1. Jimmie Johnson: Six points. Not a whole lot. Worse than seven. A lot worse than the 41 point-lead he held over Denny Hamlin before finishing fifth at Martinsville on Sunday. Johnson lost a would-be first Sprint Cup title by eight points in 2004, so he gets the value of a lead, big or small. And for one more week, at least, the four-time defending series champion tops the list that matters most: driver points. Margin is insignificant, just positioning.
The high banks and high speeds of Talladega Superspeedway have the potential to alter both the position and the point totals drastically this Sunday, and Johnson could be dropped in the draft and shuffled behind Hamlin. But he has a history of success at Talladega, also, and has made major strides since causing a 25-car wreck in May 2005 that prompted restrictor plate savant Dale Earnhardt Jr. to deem him "an idiot." Johnson, who has won consecutive poles at Talladega, has a win, two runner-up finishes and a five top-10s at the track since 2006. Of course, he wrecked out late in two of the last three, but was sixth in the fall race in 2009. Not exactly firm footing, even by Talladega standards, but better than ...
2. Denny Hamlin: Despite finishing fourth there this spring, Hamlin has an average finish of 19.3 in nine starts at Talladega. He has two other top-5s and several other forgettable afternoons. The interesting part of Hamlin's remaining Chase is how he manages the momentum. That's a figurative and literal necessity this week. He knew entering Martinsville that race should or could be his, considering he'd won two consecutively. He did it. Now he has to maintain the pressure. Talladega offers perhaps the worst possible scenario for completely blunting his inertia.
3. Kevin Harvick: After making a 15-point advance on Johnson with a third-place finish at Martinsville, the Talladega spring winner is within 62 points and a few sparking shards of metal of the points lead. A winner of the last two Sprint Cup restrictor plate races and the co-leader in wins (3) and top-3 (4) finishes at Daytona and Talladega since 2007, he will endure the same scrutiny and expectation this week as Hamlin last week. His spat with Richard Childress Racing teammate Jeff Burton may be a distraction or it may provide the kindling for a driver who seems to ignite his performance with controversy.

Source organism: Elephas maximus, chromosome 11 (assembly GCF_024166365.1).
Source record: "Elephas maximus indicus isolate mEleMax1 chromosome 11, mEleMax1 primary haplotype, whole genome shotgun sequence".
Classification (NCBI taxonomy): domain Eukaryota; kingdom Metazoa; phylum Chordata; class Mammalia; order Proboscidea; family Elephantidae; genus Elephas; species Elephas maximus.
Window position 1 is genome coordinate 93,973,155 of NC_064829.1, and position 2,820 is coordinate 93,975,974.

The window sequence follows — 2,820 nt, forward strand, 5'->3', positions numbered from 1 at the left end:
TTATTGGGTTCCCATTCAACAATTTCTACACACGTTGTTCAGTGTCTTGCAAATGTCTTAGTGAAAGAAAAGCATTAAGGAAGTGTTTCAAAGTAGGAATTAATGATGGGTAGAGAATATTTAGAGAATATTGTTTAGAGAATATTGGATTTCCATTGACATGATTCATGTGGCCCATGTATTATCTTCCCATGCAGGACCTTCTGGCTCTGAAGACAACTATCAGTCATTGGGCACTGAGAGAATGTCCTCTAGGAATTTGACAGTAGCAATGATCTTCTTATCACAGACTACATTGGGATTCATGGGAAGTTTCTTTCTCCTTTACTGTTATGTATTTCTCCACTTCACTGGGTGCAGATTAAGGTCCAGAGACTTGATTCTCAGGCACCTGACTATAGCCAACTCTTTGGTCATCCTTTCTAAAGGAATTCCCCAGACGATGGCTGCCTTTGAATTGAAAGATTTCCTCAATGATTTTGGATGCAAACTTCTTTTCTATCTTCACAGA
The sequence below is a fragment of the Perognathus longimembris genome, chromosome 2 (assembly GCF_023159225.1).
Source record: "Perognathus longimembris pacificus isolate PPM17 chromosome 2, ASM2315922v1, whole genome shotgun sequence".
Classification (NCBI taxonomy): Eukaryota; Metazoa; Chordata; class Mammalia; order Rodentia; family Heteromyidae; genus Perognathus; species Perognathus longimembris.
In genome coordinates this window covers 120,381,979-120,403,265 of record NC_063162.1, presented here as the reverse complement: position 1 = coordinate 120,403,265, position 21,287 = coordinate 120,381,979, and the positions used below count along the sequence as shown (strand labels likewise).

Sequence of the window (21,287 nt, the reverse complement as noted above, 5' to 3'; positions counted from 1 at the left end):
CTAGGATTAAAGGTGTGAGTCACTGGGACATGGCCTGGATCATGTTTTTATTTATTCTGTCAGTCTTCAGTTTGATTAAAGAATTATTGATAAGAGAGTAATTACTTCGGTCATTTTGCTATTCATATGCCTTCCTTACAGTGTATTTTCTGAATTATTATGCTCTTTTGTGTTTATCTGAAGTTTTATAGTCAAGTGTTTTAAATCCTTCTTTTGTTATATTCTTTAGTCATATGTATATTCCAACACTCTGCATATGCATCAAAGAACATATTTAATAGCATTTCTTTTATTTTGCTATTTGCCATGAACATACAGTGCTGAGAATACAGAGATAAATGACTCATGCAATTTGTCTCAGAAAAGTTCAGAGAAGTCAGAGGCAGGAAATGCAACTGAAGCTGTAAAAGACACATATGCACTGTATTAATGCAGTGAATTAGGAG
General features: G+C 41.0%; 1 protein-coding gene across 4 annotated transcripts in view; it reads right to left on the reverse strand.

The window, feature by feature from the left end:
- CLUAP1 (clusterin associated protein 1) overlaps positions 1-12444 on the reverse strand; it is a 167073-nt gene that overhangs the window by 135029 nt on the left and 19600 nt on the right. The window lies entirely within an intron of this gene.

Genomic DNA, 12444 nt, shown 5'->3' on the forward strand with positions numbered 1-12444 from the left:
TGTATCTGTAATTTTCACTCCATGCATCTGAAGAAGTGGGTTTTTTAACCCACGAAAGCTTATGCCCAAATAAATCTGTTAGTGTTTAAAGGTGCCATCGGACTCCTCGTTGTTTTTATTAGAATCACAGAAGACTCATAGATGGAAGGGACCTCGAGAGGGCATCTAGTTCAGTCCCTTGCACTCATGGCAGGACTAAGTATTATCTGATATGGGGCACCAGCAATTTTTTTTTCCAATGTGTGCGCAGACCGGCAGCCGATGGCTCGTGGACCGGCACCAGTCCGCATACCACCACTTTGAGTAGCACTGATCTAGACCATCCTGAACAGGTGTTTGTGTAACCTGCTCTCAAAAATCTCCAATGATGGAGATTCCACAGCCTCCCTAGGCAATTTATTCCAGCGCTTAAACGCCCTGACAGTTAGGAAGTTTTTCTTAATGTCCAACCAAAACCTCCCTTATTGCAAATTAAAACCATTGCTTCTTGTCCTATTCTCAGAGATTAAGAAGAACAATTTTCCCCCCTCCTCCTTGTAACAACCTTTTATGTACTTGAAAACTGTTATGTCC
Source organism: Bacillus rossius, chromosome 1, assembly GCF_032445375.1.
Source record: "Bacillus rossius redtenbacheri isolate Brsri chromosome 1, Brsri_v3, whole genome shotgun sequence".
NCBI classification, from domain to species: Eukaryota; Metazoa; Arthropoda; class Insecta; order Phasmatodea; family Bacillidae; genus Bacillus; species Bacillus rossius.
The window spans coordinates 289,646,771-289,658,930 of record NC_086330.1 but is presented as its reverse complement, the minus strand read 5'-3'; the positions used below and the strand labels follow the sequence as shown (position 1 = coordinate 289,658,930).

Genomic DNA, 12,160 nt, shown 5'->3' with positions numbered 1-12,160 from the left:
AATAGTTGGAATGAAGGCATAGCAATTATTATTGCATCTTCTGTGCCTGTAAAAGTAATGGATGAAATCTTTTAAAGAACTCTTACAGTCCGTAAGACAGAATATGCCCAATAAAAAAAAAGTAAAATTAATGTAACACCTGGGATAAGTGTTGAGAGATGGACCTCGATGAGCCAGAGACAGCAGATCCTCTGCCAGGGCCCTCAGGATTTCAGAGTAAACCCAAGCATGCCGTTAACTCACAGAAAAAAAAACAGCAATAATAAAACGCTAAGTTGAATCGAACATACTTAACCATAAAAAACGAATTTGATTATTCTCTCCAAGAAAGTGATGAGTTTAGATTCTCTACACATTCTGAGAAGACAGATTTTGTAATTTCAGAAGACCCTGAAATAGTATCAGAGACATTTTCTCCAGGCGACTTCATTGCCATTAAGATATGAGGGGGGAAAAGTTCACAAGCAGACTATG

Harvick entered Talladega this spring awash in speculation about his contract status and reportedly acrimonious relationship with his team owner. And then he went out and passed Jamie McMurray in the final mile of a third green-white-checker attempt to win his first race since 2007. But he hardly dominated, coming from the back and leading two laps.
4. Everyone else: Well, now. Who has a grudge? Who wishes to be a good teammate? Who doesn't? Who has a point to make? The promiscuous dance party that is restrictor plate racing is naturally rife with intrigue. Drafting partners are developed with time and trust in practices and races, chosen and discarded out of convenience in the final laps at Daytona and Talladega. A decision whether to follow or push another driver can create wild swings in finishing positions and points payouts. Talladega, therefore is going to be especially interesting.
Johnson could eventually sync with teammate Jeff Gordon, but assistance would seemingly be no guarantee considering their combative on-track relationship this season, and that Gordon is attempting not to finish winless for the second time in three seasons.
Hamlin has a strong plate-racing teammate in Kyle Busch, but he, too, figures to be most concerned -- as he should be -- for personal accomplishment, especially considering his most recent Chase underachievement.
Harvick and teammate Clint Bowyer have already tapped the goodwill till with an exchange of pit crews, but Burton left Martinsville agitated by the tactics and tone of his title-contending partner following an on-track incident.
Is Joey Logano feeling devilish? Hamlin's teammate has never been in a better position to vent his frustration with Harvick over early on-track incidents. Thirty-one races worth of baggage for each driver expands the flow chart of hidden agendas exponentially. And then there's the chance a driver makes a mistake in a 200-mph freight train, wobbles and ruins half the field and Johnson, Hamlin or Harvick among them.
"The race is on after Talladega," Mark Martin quipped at the Martinsville postrace news conference. "Nobody knows what's going to happen."
Added Johnson: "Not getting involved. Not worrying. Three races left after that. If we're close, we'll race like hell."